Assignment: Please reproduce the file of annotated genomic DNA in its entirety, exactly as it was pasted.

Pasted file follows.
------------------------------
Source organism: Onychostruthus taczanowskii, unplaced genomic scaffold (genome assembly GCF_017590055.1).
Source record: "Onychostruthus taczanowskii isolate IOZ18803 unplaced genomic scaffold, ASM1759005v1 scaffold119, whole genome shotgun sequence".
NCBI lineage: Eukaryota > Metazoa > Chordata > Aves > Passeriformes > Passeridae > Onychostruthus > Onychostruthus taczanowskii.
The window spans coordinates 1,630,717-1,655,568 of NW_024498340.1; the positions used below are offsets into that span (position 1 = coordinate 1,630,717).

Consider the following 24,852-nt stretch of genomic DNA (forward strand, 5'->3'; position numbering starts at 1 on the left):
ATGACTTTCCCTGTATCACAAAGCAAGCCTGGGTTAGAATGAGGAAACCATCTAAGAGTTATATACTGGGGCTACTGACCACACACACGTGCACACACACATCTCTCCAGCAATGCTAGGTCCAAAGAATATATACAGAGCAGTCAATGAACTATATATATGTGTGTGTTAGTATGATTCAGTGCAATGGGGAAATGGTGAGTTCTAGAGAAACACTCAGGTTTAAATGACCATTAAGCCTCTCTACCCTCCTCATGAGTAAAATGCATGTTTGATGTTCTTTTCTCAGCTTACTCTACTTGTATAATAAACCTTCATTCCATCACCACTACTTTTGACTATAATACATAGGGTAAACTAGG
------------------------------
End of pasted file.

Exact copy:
Source organism: Onychostruthus taczanowskii, unplaced genomic scaffold (genome assembly GCF_017590055.1).
Source record: "Onychostruthus taczanowskii isolate IOZ18803 unplaced genomic scaffold, ASM1759005v1 scaffold119, whole genome shotgun sequence".
NCBI lineage: Eukaryota > Metazoa > Chordata > Aves > Passeriformes > Passeridae > Onychostruthus > Onychostruthus taczanowskii.
The window spans coordinates 1,630,717-1,655,568 of NW_024498340.1; the positions used below are offsets into that span (position 1 = coordinate 1,630,717).

Consider the following 24,852-nt stretch of genomic DNA (forward strand, 5'->3'; position numbering starts at 1 on the left):
ATGACTTTCCCTGTATCACAAAGCAAGCCTGGGTTAGAATGAGGAAACCATCTAAGAGTTATATACTGGGGCTACTGACCACACACACGTGCACACACACATCTCTCCAGCAATGCTAGGTCCAAAGAATATATACAGAGCAGTCAATGAACTATATATATGTGTGTGTTAGTATGATTCAGTGCAATGGGGAAATGGTGAGTTCTAGAGAAACACTCAGGTTTAAATGACCATTAAGCCTCTCTACCCTCCTCATGAGTAAAATGCATGTTTGATGTTCTTTTCTCAGCTTACTCTACTTGTATAATAAACCTTCATTCCATCACCACTACTTTTGACTATAATACATAGGGTAAACTAGG